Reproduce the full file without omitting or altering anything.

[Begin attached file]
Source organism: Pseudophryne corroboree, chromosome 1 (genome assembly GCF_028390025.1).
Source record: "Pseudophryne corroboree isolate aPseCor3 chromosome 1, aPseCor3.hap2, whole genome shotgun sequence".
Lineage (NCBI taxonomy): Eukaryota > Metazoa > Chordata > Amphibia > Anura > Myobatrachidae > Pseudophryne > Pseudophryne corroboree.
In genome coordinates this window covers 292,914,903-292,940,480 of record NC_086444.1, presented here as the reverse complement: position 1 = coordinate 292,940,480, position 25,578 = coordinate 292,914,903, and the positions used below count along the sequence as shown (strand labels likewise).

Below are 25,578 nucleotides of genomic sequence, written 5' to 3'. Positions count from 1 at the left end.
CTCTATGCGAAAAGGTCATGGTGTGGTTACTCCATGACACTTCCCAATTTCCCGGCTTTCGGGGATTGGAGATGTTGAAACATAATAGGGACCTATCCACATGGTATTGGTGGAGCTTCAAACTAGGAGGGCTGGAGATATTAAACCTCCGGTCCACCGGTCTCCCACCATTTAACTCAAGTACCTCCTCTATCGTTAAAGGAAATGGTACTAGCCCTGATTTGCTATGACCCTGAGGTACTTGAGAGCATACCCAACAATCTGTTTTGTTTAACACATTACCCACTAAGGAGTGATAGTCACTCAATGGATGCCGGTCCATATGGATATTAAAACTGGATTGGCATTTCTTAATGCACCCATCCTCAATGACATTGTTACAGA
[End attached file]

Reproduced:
Source organism: Pseudophryne corroboree, chromosome 1 (genome assembly GCF_028390025.1).
Source record: "Pseudophryne corroboree isolate aPseCor3 chromosome 1, aPseCor3.hap2, whole genome shotgun sequence".
Lineage (NCBI taxonomy): Eukaryota > Metazoa > Chordata > Amphibia > Anura > Myobatrachidae > Pseudophryne > Pseudophryne corroboree.
In genome coordinates this window covers 292,914,903-292,940,480 of record NC_086444.1, presented here as the reverse complement: position 1 = coordinate 292,940,480, position 25,578 = coordinate 292,914,903, and the positions used below count along the sequence as shown (strand labels likewise).

Below are 25,578 nucleotides of genomic sequence, written 5' to 3'. Positions count from 1 at the left end.
CTCTATGCGAAAAGGTCATGGTGTGGTTACTCCATGACACTTCCCAATTTCCCGGCTTTCGGGGATTGGAGATGTTGAAACATAATAGGGACCTATCCACATGGTATTGGTGGAGCTTCAAACTAGGAGGGCTGGAGATATTAAACCTCCGGTCCACCGGTCTCCCACCATTTAACTCAAGTACCTCCTCTATCGTTAAAGGAAATGGTACTAGCCCTGATTTGCTATGACCCTGAGGTACTTGAGAGCATACCCAACAATCTGTTTTGTTTAACACATTACCCACTAAGGAGTGATAGTCACTCAATGGATGCCGGTCCATATGGATATTAAAACTGGATTGGCATTTCTTAATGCACCCATCCTCAATGACATTGTTACAGA